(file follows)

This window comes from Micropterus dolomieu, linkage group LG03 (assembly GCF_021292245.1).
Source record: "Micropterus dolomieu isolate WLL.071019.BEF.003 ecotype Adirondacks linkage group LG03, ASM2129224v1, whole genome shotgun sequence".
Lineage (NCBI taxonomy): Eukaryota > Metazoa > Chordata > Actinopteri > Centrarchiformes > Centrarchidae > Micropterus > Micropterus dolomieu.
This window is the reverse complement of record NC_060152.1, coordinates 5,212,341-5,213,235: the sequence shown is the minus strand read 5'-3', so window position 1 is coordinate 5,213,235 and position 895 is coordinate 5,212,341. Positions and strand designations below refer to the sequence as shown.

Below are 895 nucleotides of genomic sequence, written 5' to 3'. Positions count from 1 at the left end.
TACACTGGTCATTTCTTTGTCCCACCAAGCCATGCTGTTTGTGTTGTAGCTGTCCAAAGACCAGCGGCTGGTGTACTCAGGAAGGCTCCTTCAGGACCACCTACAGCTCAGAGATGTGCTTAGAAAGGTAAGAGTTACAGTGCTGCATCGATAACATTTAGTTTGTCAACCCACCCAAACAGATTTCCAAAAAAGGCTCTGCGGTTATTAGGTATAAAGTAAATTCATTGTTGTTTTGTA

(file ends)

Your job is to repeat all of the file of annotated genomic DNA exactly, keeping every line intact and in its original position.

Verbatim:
This window comes from Micropterus dolomieu, linkage group LG03 (assembly GCF_021292245.1).
Source record: "Micropterus dolomieu isolate WLL.071019.BEF.003 ecotype Adirondacks linkage group LG03, ASM2129224v1, whole genome shotgun sequence".
Lineage (NCBI taxonomy): Eukaryota > Metazoa > Chordata > Actinopteri > Centrarchiformes > Centrarchidae > Micropterus > Micropterus dolomieu.
This window is the reverse complement of record NC_060152.1, coordinates 5,212,341-5,213,235: the sequence shown is the minus strand read 5'-3', so window position 1 is coordinate 5,213,235 and position 895 is coordinate 5,212,341. Positions and strand designations below refer to the sequence as shown.

Below are 895 nucleotides of genomic sequence, written 5' to 3'. Positions count from 1 at the left end.
TACACTGGTCATTTCTTTGTCCCACCAAGCCATGCTGTTTGTGTTGTAGCTGTCCAAAGACCAGCGGCTGGTGTACTCAGGAAGGCTCCTTCAGGACCACCTACAGCTCAGAGATGTGCTTAGAAAGGTAAGAGTTACAGTGCTGCATCGATAACATTTAGTTTGTCAACCCACCCAAACAGATTTCCAAAAAAGGCTCTGCGGTTATTAGGTATAAAGTAAATTCATTGTTGTTTTGTA